Having local, European, and a general election together on May 24 would muster a larger turnout, and maximise the result for the two larger parties. That’s the talk anyway and in the telling, it’s preferred to staying on, having time tarnish what can’t be kept polished indefinitely, and suffering the slings and arrows of events.
In the gusto of this, there is a path to 60 seats for Fine Gael under Varadkar. That’s the number, or close to it, that he needs to be in unassailable command of the next Dáil. But the detail of the data, only he and Martin know fully, may give cause for caution. Varadkar came into office with 50 Fine Gael TDs, but he goes into an election with 48.
The retirement of former ceann comhairle Seán Barrett in Dún Laoghaire and the defection of Peter Fitzpatrick in Louth leave him two down. The party is close to a ceiling in Dublin, and a credible path to 60 has to go through 12 specific constituencies and named candidates.
I can’t find it. Even allowing for slippage, and looking at the Munster constituencies where Fine Gael lost seats including Waterford, Kerry, Cork East, Cork South Central, and Cork South West, I still can’t see it. Cork North West is more competitive. Only bad management can again stop a seat gain in Tipperary, but the fact of two Fine Gael candidates complicates matters. So does Fitzpatrick in Louth. And on the tour goes. It’s at best complicated, and far from clear.
Unless you have walked the land, and know where the bog holes and ditches are, you might want to be careful before you charge across it. This is the conundrum for Varadkar. It is not just that he will have to own the decision to call an election, he will have to wear it. For all his sticking his chin out, he has proved to be remarkably cautious, and well he might be. To forgo office on a scale Fine Gael has never previously enjoyed, for an at best uncertain outcome, would be very brave indeed.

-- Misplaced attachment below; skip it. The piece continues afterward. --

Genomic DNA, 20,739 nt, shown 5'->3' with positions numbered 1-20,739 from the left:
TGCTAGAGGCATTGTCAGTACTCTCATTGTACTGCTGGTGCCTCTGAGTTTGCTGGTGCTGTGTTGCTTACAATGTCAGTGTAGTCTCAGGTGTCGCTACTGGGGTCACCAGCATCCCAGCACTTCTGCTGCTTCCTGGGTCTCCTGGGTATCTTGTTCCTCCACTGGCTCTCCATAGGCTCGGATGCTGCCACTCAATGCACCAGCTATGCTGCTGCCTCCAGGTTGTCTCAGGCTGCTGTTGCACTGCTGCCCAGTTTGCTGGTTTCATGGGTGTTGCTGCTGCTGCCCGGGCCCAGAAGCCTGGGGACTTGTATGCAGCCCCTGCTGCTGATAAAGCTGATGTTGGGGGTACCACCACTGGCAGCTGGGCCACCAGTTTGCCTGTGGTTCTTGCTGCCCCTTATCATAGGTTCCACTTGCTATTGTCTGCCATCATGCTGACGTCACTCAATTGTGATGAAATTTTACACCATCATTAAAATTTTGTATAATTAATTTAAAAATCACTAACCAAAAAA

As with Charlie Haughey in 1989, those who goaded him into calling what was the last time we had local, European, and a general election on the same day, didn’t all stay around to defend him afterwards. There is nothing so diminishing for a Taoiseach as an unnecessary election that fails in its objective.
I admit I was caught up in the hoopla of a potential election for a few days. More sober sorts tempered my ardour. There is no apparent advantage for Varadkar to stay on in a Government essentially geared to go.
Waiting on events seemingly only offers a downside. But embarking on a campaign that can’t clear the field makes continuing in Government the least-worst position. This is the raiméis of the hurler on the ditch of course. It is still a mystery to me that Fine Gael held hustings and put neither Varadkar nor Simon Coveney to the question on how they intended to deliver a second seat in their own constituency. Where I come from, that’s starting-line stuff.
On the day that’s in it, when the air is full of great matter, think on those confidential files, tracing the outline of bailiwicks lost at the last election, and picture the Taoiseach puzzling if he has sufficient votes for specific candidates in named constituencies. This is the actuality of politics.